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ALMA Jane Goodall The NBP

The wild tales of Jane Goodall

Jane Goodall travels the world 300 days a year asking the people that come massively to listen to her to take care of the environment. Scientist, activist and one of the greatest chimpanzee experts in the world, Goodall believes that we are still in time to give back to our children the land that we borrowed in better conditions than it is now. Every small movement counts, and conscious individual decisions are the key that will help to preserve the beauty of terrestrial biodiversity.
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ane Goodall, who is almost 85 years old, travels tirelessly, explaining how important it is to respect our planet and all the living beings with whom we share it. “Don’t you find it strange that the most intellectual creatures that ever stepped on this planet are destroying their only home?”, she asks. This little woman makes her audience cry with emotion.

On December 13th, Jane Goodall visited CosmoCaixa again and told us about her 58 years of research on chimpanzees in Africa. Children and adults had their eyes fixed on her, while she told her life as a series of adventures, discoveries, love and luck.

Goodall is the closest thing to a rock star in the field of science. She says that her voice is tired, that at her age she had to lose something forcefully, and she also reminds us that it is a kind of despair that does not allow her to stop rolling around the world with her activism, always accompanied by Mister H, her cuddly toy chimpanzee. Dr. Goodall is clear that she cannot retire until the world is safe.

When she was a little girl, the Londoner filled her room with dirt and she invited the garden worms to spend some time with her. Rusty, her dog, was the first to teach her that animals have emotions and once, when she was four years old, she hid in a chicken coop, patient and stealth, until she saw how a hen laid an egg. Goodall was fascinated by cows, horses and little pigs. She came into the world with this love for animals and her curiosity did the rest. A scientist was being born. Since then, she never stopped reading animal and Tarzan books, and walking around the London Museum of Natural History.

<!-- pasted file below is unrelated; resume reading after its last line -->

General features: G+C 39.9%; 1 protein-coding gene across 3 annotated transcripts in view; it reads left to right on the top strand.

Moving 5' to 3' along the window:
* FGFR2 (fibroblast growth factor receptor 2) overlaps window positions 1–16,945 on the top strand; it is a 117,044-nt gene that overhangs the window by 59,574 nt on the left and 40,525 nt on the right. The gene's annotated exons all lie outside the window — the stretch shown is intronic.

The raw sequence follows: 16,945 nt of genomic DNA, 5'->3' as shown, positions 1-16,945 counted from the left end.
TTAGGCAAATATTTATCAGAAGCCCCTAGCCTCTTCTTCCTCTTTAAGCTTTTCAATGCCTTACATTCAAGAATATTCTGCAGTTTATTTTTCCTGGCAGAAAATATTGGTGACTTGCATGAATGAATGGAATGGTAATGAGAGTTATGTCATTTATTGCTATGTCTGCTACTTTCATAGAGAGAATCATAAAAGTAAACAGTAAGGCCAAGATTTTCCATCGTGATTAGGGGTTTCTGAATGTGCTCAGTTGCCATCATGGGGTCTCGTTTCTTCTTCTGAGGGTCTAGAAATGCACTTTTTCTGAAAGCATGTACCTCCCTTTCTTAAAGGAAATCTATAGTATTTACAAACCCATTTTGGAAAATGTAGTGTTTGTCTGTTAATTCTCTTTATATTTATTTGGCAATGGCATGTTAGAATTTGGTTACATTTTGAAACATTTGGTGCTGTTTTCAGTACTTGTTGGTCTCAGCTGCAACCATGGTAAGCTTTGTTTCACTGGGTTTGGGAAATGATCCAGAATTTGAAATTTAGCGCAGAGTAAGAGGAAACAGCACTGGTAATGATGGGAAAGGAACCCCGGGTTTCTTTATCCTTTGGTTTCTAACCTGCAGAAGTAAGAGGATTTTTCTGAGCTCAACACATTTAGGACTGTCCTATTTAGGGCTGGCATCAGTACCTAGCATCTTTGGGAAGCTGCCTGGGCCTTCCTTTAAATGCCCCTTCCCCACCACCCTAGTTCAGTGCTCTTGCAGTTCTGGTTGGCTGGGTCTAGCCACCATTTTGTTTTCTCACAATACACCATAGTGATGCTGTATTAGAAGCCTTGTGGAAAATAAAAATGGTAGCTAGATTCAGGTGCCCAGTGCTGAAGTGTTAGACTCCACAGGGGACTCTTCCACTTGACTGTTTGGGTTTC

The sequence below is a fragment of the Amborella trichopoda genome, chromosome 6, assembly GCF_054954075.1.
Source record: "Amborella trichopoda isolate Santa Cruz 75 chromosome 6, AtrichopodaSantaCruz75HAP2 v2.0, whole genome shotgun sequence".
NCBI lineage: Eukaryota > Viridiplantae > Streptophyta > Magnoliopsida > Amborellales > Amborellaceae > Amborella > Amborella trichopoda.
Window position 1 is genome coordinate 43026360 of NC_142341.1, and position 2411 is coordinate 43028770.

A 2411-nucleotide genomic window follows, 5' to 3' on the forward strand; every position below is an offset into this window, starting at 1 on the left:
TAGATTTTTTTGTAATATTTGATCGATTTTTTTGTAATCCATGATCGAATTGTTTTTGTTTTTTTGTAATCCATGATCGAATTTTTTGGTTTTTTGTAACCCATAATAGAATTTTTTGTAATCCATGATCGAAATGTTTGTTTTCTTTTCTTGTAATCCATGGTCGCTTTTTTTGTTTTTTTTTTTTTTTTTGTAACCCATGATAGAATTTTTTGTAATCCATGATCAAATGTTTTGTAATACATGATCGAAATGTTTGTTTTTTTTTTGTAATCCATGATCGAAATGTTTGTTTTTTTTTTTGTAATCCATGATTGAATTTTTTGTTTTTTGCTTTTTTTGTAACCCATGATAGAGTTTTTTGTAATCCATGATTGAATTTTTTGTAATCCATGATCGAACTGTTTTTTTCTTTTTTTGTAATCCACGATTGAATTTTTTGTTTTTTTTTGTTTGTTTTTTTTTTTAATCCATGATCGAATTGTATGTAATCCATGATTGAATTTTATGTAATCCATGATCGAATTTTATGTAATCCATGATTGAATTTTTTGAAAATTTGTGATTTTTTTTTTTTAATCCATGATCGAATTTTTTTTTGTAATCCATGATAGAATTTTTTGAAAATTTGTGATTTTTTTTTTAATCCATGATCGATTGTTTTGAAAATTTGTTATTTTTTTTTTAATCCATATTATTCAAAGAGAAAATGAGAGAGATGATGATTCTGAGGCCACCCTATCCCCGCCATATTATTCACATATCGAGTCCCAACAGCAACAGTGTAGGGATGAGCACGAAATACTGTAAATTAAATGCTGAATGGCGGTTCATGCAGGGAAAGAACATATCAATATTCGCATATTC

While she was in Africa, her commitment and practical knowledge along with her gift to treat animals convinced the Kenyan palaeontologist and archaeologist Louis Leakey: the 26-year-old woman who had never been to university and who did not know what ethology was -the study of animal behaviour- was the right person to investigate the behaviour of chimpanzees in Africa and discover if we derived from a common ancestor. And, although the first few months were very frustrating, because primates fled at the sight of her, little by little they lost their fear, and she began to name them (David Greybeard, Goliath, Gigi, Flo) instead of merely assigning them a number in her studies.

Goodall proved to the unbelieving scientific community of her time, thanks to the recordings of Hugo Van Lawick, that chimpanzees, just like humans, create tools to provide themselves with food. She discovered that they also have personality and are able to display rational thinking and emotions such as joy, sadness or anger. She observed hugs, kisses, slaps on the back and tickling, evidences of affective relationships between members of the same family or community. She suggested, in short, that we are not so different from them. “Those were the most amazing days of my life. I could spend hours alone in the jungle. It was when I began to learn that all life in the jungle is interconnected”, says Goodall.

In 1977 she founded the Jane Goodall Institute. “The time had come to do something for animals and for nature, which had done so much for me“. Later, in 1986, she helped to organize a conference in the United States that talked about illegal hunting and about chimpanzees brutally abused by the entertainment industry and the circus, as well as deforestation and commercialization of animal meat for human consumption. Goodall understood that she had to help the populations that lived in those places. “If we did not do something for people to find alternative ways to survive, that did not destroy the environment, we could not save the chimpanzees either.”

ALMA Jane Goodall portrait The NBP

It was in 1991 when a group of 12 young people from Tanzania approached her, worried about what was happening in their environment, and Roots & Shoots was born. Now there are more than 80 countries that have projects carried out by young folks and based on the protection of animals, the environment and people. The key message is that “each of us, every day, leaves a footprint on our planet, and we have to choose what kind of footprint we want to leave”.

Jane Goodall ended her CosmoCaixa conference giving us four reasons not to lose hope: young people, our brains, the resilience of nature and the indomitable human spirit. When she finished her talk, the queue for having a picture taken with her or having a book signed by her lasted more than an hour. She did not stop smiling, sitting on a table, swinging her legs and her black loafers. As Mia, a smiling 8-year-old admirer, told us: “Jane discovered a lot of things. She has done a lot for all humans”.

Text: Laura Calçada
Photograph: Laia Sabaté

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